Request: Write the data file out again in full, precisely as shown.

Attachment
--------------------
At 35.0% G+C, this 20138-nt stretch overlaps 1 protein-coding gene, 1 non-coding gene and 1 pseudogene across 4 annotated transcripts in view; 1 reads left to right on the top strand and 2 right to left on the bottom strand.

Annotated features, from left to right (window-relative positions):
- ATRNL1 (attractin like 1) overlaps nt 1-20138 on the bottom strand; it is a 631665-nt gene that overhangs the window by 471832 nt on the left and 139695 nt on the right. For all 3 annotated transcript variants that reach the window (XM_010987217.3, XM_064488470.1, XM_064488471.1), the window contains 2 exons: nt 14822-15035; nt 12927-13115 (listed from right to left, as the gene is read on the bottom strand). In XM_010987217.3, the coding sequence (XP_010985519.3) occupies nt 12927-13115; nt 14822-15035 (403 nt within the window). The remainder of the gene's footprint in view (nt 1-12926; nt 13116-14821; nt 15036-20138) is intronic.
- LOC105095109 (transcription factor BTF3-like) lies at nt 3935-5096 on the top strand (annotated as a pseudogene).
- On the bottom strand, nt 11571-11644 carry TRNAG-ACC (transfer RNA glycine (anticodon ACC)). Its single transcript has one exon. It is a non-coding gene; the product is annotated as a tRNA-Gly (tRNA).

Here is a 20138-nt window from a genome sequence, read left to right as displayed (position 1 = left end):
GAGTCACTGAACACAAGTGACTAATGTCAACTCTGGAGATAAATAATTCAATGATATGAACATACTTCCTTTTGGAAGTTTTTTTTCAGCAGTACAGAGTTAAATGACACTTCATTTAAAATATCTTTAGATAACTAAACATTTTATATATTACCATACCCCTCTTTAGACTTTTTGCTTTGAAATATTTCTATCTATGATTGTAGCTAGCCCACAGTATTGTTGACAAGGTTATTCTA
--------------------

At 35.0% G+C, this 20138-nt stretch overlaps 1 protein-coding gene, 1 non-coding gene and 1 pseudogene across 4 annotated transcripts in view; 1 reads left to right on the top strand and 2 right to left on the bottom strand.

Annotated features, from left to right (window-relative positions):
- ATRNL1 (attractin like 1) overlaps nt 1-20138 on the bottom strand; it is a 631665-nt gene that overhangs the window by 471832 nt on the left and 139695 nt on the right. For all 3 annotated transcript variants that reach the window (XM_010987217.3, XM_064488470.1, XM_064488471.1), the window contains 2 exons: nt 14822-15035; nt 12927-13115 (listed from right to left, as the gene is read on the bottom strand). In XM_010987217.3, the coding sequence (XP_010985519.3) occupies nt 12927-13115; nt 14822-15035 (403 nt within the window). The remainder of the gene's footprint in view (nt 1-12926; nt 13116-14821; nt 15036-20138) is intronic.
- LOC105095109 (transcription factor BTF3-like) lies at nt 3935-5096 on the top strand (annotated as a pseudogene).
- On the bottom strand, nt 11571-11644 carry TRNAG-ACC (transfer RNA glycine (anticodon ACC)). Its single transcript has one exon. It is a non-coding gene; the product is annotated as a tRNA-Gly (tRNA).

Here is a 20138-nt window from a genome sequence, read left to right as displayed (position 1 = left end):
GAGTCACTGAACACAAGTGACTAATGTCAACTCTGGAGATAAATAATTCAATGATATGAACATACTTCCTTTTGGAAGTTTTTTTTCAGCAGTACAGAGTTAAATGACACTTCATTTAAAATATCTTTAGATAACTAAACATTTTATATATTACCATACCCCTCTTTAGACTTTTTGCTTTGAAATATTTCTATCTATGATTGTAGCTAGCCCACAGTATTGTTGACAAGGTTATTCTA